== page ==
You can also use a single point that exactly matches a small object you want to focus on, so there's no need to recompose after focusing.The individual AF point or points that you're using will normally illuminate in the viewfinder to give visual confirmation that it's locked on target, but this isn't always the case, as in the Pentax K-x.Some of the latest DSLRs, including the Canon EOS 600D, Nikon D5100 and Sony a390 feature articulating LCD screens.
DSLRs also often feature a high-sensitivity AF point at the centre, which focuses faster and can give greater accuracy when using a fast lens with a maximum aperture of f/2.8 or larger. 5: I've heard photographers talking about using a 'wide' aperture or a 'small' aperture, but what do they mean?
Those terms refer to the size of aperture being used.
This enables you to draw attention to key parts of the image, and conceal elements that might otherwise prove distracting.
Increasing the depth of field has the opposite effect, making more 'layers' in a scene appear sharp.
At any equivalent or effective focal length, larger sensors will give you a smaller depth of field - the depth of apparent sharpness in a picture.
As a result, the full-frame sensor size is ideal for portraiture, where you want to use a wide aperture to blur the background and make main subjects stand out (to learn more, see Full frame DSLR: do you really need one? The flip side is that APS-C cameras can be more useful than full-frame models when you want a large depth of field.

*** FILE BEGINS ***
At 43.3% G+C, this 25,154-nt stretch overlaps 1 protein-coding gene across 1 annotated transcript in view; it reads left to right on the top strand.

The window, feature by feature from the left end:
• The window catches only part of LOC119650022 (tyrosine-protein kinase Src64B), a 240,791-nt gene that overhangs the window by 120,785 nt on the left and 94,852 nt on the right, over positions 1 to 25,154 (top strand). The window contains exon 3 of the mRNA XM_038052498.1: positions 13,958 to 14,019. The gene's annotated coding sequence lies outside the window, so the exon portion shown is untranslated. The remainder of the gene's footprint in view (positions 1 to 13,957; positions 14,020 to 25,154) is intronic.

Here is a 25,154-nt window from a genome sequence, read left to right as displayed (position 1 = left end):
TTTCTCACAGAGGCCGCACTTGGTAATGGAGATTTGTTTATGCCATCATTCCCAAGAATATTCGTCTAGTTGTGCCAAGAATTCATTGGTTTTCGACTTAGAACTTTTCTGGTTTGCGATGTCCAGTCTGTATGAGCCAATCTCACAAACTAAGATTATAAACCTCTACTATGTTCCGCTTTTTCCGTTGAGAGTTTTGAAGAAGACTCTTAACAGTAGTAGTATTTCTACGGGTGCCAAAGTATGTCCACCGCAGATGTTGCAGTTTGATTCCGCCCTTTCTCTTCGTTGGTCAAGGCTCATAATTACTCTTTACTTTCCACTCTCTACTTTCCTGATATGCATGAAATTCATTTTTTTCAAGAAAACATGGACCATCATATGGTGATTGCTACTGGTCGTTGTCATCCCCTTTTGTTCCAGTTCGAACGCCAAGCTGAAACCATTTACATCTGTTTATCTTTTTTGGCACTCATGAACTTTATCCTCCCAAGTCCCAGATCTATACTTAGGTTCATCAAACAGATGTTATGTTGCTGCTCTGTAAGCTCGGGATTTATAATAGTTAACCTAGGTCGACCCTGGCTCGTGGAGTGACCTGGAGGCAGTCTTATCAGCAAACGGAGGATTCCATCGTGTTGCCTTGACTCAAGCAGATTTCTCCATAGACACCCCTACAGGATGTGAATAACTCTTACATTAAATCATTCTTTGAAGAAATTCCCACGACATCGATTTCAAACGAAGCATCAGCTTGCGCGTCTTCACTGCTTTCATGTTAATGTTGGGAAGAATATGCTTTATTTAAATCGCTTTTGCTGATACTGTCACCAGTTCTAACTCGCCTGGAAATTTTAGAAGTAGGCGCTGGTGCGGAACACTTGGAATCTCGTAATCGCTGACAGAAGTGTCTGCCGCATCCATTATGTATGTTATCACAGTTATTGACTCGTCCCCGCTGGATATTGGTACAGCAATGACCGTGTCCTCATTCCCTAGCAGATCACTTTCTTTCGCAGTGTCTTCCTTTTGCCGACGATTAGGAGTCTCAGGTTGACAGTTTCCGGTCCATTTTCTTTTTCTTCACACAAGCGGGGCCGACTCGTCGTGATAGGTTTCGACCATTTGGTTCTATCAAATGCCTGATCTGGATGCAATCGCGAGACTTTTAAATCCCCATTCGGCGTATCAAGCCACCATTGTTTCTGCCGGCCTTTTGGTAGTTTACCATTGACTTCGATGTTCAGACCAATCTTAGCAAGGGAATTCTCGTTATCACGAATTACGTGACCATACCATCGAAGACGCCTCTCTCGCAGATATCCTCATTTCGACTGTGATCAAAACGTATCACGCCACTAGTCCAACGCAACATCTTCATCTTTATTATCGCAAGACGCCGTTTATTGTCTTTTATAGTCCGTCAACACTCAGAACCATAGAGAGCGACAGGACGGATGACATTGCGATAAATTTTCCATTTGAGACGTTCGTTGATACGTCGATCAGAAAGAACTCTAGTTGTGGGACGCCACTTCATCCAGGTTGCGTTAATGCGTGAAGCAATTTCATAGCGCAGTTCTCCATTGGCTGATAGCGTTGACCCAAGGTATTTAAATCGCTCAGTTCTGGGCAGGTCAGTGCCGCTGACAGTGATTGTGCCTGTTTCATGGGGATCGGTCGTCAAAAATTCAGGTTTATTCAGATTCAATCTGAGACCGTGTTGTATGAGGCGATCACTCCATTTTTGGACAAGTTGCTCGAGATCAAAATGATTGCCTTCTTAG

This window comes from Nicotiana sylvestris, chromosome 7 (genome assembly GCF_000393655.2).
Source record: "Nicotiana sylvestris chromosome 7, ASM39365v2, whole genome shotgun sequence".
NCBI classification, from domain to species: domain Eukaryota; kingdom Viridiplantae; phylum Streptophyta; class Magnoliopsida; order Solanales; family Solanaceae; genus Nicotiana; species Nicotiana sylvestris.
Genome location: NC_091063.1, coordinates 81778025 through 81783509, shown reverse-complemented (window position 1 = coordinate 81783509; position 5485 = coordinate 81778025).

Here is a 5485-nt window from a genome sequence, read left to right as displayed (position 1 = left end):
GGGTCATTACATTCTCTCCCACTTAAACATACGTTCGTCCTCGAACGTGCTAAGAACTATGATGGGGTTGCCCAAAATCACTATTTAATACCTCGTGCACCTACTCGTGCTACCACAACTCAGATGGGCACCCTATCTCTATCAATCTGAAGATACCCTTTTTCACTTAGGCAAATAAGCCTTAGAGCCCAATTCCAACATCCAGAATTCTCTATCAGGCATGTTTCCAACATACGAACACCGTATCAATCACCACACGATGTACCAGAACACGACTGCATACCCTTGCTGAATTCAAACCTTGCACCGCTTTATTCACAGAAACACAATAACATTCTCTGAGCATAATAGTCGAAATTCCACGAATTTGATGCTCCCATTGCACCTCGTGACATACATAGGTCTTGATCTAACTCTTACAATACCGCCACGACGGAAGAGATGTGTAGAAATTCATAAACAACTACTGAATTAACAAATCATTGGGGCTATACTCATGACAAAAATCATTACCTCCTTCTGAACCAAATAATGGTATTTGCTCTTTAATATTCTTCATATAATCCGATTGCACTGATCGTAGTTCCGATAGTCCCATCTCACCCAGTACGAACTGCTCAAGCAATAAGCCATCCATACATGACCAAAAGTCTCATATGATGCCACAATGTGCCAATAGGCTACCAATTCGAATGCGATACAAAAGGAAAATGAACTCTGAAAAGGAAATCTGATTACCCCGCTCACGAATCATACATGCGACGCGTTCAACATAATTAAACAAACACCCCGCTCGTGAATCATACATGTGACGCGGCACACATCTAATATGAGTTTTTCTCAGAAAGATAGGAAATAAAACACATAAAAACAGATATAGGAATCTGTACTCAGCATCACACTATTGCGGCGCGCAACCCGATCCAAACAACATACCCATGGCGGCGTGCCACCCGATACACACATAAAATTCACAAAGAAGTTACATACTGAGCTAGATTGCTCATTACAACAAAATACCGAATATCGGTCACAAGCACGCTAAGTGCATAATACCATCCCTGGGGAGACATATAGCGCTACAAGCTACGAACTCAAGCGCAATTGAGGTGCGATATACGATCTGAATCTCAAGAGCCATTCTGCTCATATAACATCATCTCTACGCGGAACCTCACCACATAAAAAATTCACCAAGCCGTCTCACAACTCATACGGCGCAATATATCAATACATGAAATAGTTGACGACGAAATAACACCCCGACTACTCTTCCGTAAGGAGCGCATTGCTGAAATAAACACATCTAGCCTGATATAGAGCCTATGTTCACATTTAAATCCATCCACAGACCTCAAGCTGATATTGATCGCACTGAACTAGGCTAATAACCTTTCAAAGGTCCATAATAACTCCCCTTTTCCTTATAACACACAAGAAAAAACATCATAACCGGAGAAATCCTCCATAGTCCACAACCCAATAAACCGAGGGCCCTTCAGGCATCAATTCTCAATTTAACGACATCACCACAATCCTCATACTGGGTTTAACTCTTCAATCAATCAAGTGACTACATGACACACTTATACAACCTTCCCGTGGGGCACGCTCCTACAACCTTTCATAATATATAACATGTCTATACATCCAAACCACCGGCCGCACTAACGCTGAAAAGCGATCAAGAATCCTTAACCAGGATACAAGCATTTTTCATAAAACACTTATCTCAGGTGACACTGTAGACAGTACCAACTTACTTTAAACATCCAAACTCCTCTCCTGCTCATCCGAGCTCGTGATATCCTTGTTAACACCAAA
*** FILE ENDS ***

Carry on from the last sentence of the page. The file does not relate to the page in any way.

As well as affecting exposure, your choice of aperture also gives you control over the depth of field in an image, and this is one of the most potent weapons in the creative photographer's arsenal.
To learn more about how your aperture works, download our Free f-stop chart for understanding aperture, which is part of our ongoing photography cheat sheet series of infographics.
If you're shooting landscapes and want to keep the foreground as well as the horizon in focus, for instance, this can be difficult on a full-frame camera unless you use extremely small lens apertures, which can mean slow shutter speeds (click here for more quick, but great, landscape photography tips).